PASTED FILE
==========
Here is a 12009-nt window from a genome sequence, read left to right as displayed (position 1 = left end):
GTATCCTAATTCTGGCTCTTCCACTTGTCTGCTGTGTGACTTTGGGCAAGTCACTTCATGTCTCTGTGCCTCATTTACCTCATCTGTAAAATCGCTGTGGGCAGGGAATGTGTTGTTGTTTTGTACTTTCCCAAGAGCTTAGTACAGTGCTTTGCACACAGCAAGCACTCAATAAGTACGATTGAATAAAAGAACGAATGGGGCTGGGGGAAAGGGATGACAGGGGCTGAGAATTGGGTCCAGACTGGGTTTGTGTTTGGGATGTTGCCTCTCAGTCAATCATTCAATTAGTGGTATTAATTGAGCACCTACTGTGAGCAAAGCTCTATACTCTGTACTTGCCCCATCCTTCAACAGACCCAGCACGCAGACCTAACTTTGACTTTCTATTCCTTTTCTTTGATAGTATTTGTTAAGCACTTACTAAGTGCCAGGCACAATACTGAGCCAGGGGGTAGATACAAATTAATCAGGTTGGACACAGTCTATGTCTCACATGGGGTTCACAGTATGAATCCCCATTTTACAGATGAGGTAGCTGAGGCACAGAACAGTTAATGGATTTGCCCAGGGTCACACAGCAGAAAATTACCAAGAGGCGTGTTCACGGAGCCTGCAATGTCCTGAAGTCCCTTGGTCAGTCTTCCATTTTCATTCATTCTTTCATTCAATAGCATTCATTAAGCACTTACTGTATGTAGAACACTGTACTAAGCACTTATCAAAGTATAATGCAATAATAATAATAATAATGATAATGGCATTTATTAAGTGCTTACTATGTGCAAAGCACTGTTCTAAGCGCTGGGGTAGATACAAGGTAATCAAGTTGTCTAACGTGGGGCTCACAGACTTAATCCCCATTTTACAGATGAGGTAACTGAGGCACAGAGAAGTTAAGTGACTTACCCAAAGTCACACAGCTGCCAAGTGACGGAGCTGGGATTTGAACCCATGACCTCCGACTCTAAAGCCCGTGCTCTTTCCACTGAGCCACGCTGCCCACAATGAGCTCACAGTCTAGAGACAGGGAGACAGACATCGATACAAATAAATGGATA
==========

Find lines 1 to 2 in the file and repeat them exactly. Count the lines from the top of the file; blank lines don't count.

Here is a 12009-nt window from a genome sequence, read left to right as displayed (position 1 = left end):
GTATCCTAATTCTGGCTCTTCCACTTGTCTGCTGTGTGACTTTGGGCAAGTCACTTCATGTCTCTGTGCCTCATTTACCTCATCTGTAAAATCGCTGTGGGCAGGGAATGTGTTGTTGTTTTGTACTTTCCCAAGAGCTTAGTACAGTGCTTTGCACACAGCAAGCACTCAATAAGTACGATTGAATAAAAGAACGAATGGGGCTGGGGGAAAGGGATGACAGGGGCTGAGAATTGGGTCCAGACTGGGTTTGTGTTTGGGATGTTGCCTCTCAGTCAATCATTCAATTAGTGGTATTAATTGAGCACCTACTGTGAGCAAAGCTCTATACTCTGTACTTGCCCCATCCTTCAACAGACCCAGCACGCAGACCTAACTTTGACTTTCTATTCCTTTTCTTTGATAGTATTTGTTAAGCACTTACTAAGTGCCAGGCACAATACTGAGCCAGGGGGTAGATACAAATTAATCAGGTTGGACACAGTCTATGTCTCACATGGGGTTCACAGTATGAATCCCCATTTTACAGATGAGGTAGCTGAGGCACAGAACAGTTAATGGATTTGCCCAGGGTCACACAGCAGAAAATTACCAAGAGGCGTGTTCACGGAGCCTGCAATGTCCTGAAGTCCCTTGGTCAGTCTTCCATTTTCATTCATTCTTTCATTCAATAGCATTCATTAAGCACTTACTGTATGTAGAACACTGTACTAAGCACTTATCAAAGTATAATGCAATAATAATAATAATAATGATAATGGCATTTATTAAGTGCTTACTATGTGCAAAGCACTGTTCTAAGCGCTGGGGTAGATACAAGGTAATCAAGTTGTCTAACGTGGGGCTCACAGACTTAATCCCCATTTTACAGATGAGGTAACTGAGGCACAGAGAAGTTAAGTGACTTACCCAAAGTCACACAGCTGCCAAGTGACGGAGCTGGGATTTGAACCCATGACCTCCGACTCTAAAGCCCGTGCTCTTTCCACTGAGCCACGCTGCCCACAATGAGCTCACAGTCTAGAGACAGGGAGACAGACATCGATACAAATAAATGGATA